Perhaps one day the works will be brought together for a show. Hat tip New Scientist (article behind the link, or issue 2687, page 51). In it, Taylor says: “There are plenty of rugs that show flowers and cats and lighthouses. Why not fMRI scans?”
Friday, 19 December 2008
I was in Edinburgh on holiday so I went for a dance. There is a milonga every Tuesday at the Counting House, which is above the Blind Poet pub in West Nicolson Street, but has its own entrance.
The Class: I don't think there is one, or if there is, it's somewhere else. When I came in, however, I was rather early and the end of a two-or-three-person lesson seemed to be still in progress. It blended into starting the milonga.
Layout and Atmosphere: This is very handsome room in a very handsome building, a lovely place for dancing. There are many, many fine Neoclassical rooms in Edinburgh, and this is one. The room is quite large, with more than enough red chairs around the walls, a few glossy dark wood tables matching the floor, high red curtains, and a spectacular glass dome lit from above which you can see with the 'satellite' option on Google Maps. Giant mirrors fill the top half of the wall at the far end, with more red curtains; go through a door on the right and there's another little room where the water is. The floor is dark wood, smooth and even, I found it a bit on the slippery side. The sound was fine everywhere in the room, as far as I noticed. It is cold, though, in the middle of winter. The room was unheated, as far as I could tell, and it was Scotland and nearly Christmas. Several people sitting down kept their coats on for at least the first hour. Wear wool. I was glad of my cardigan and enough dances to keep me going. I was told that it can be stuffy in summer, but it's a big room. The men all wore jeans and t-shirts, as is fairly typical for weekday milongas and I think is what's expected here. The women, as usual, were better - and if you were dressing for the room rather than the men, it would be just the place for whatever you've just knitted from a vintage Forties pattern.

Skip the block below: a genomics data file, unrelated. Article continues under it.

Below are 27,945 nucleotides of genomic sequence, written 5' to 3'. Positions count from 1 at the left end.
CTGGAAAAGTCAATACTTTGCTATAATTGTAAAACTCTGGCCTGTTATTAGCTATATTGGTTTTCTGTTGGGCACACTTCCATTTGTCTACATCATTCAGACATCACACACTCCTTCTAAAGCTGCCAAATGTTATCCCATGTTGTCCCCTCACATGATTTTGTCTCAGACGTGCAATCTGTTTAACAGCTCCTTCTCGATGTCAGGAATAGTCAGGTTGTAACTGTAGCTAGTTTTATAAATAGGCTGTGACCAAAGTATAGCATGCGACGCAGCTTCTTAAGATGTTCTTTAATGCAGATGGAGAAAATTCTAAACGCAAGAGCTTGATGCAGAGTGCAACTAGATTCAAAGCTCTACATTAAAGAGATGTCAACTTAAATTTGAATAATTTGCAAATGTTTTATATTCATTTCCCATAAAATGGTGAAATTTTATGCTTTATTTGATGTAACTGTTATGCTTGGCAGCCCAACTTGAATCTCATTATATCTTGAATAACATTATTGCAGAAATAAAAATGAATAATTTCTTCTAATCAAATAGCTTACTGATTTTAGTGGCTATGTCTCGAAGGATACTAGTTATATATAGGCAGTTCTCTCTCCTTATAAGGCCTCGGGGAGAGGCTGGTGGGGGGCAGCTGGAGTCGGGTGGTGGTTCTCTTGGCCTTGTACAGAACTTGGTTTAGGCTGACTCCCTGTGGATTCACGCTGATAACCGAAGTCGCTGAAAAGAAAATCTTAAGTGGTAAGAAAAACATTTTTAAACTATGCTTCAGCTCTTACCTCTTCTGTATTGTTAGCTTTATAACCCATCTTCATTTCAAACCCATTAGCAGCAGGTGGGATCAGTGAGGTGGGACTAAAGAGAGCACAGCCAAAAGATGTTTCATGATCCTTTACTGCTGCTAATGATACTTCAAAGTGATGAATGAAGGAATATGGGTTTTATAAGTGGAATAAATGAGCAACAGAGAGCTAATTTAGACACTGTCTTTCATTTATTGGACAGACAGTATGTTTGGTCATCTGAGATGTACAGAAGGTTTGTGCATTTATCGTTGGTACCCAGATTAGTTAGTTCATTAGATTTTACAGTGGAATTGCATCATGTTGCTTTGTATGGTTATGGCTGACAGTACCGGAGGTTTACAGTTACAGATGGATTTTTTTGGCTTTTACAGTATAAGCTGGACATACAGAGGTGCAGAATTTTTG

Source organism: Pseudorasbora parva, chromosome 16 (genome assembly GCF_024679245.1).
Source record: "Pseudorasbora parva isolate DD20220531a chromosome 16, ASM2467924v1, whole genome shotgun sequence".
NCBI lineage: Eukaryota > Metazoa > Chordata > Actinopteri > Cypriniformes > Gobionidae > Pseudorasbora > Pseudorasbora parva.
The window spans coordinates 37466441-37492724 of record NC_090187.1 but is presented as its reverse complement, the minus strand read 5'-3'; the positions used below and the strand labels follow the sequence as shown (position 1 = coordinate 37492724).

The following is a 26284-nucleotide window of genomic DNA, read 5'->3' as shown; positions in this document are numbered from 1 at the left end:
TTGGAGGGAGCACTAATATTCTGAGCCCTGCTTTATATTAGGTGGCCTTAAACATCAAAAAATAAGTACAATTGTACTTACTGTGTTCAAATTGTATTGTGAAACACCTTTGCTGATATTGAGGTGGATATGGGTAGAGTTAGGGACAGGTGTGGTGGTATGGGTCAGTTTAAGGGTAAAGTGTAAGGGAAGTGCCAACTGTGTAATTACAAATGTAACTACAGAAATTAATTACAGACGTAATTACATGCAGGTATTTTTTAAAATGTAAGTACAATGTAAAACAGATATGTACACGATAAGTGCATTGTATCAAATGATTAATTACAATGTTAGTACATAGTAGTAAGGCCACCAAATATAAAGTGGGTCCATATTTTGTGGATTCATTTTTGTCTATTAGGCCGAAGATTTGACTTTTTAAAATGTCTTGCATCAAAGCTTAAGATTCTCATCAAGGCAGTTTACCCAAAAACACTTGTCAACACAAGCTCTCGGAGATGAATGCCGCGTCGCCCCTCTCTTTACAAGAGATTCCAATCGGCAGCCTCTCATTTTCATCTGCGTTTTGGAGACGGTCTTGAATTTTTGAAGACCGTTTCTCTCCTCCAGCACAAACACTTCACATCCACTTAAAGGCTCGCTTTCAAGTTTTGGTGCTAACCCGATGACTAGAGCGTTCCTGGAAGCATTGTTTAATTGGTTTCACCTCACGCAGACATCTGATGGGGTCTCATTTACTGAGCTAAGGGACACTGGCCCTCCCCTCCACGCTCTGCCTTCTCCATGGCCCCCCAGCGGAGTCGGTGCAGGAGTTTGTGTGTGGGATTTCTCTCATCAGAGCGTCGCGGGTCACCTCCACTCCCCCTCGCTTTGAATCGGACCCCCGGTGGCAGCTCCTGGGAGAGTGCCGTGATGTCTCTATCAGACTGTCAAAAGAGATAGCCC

Hospitality: Good. There's water in jugs, and real glasses, in the little room off to the right of the door past where the loos are. You could also go in there for a rest away from the dancefloor, if you really wanted to, as there are seats; but they're not set out as though intended to be sat on. To get yourself any other drink, walk half way down the stairs and go through the door marked No Smoking; you find yourself practically sitting at the bar in the Blind Poet. If it's a busy night you might have trouble opening the door. It wasn't too busy and I was promptly served a G&T in a tall glass for £3. The loos are quite spacious and you could get changed in there if you really needed to. There were a fair few bits of paper on the floor but otherwise they were clean, dry, supplied and working. [Edit: I forgot to mention that there is a rail to hang your things on in the little corridor off to the right as you go in; you could also change your shoes in there. I didn't know it was there when I came in, so I just did what many do anyway and hung my things on a chair, changing my shoes there.]
What I thought of the DJing: very traditional stuff, just one or two more adventurous tracks - I didn't find it especially memorable but it was all straightfoward to dance to. Two sets of milonga. I think one or two of vals. No cortinas, and the tandas mostly blended.
Getting in: £3 in the basket at the door.
Getting there and getting home: I walked for five minutes, from my hotel. Edinburgh is small, but hilly. You could walk to most places in an hour if you got stuck. It's just off South Bridge, where there are lots of buses. It would only take 10 minutes to walk to Princes' street where there are more. The Blind Poet pub is visible as soon as you turn into West Nicolson Street from the main road. The Counting House, above, has its own entrance, with a large sign you can see when you get closer. The milonga ends at 23:00, although it's true that at that time, when I left, they started playing salsa music and I don't know how long that went on.
The website: There isn't one for this specific milonga, that I can find, but it was listed at www.edinburghtango.org.uk and at the university tango society's website. There's also a Yahoo Group which you could subscribe to for announcements, although looking at the last few messages I wouldn't assume that everything gets announced.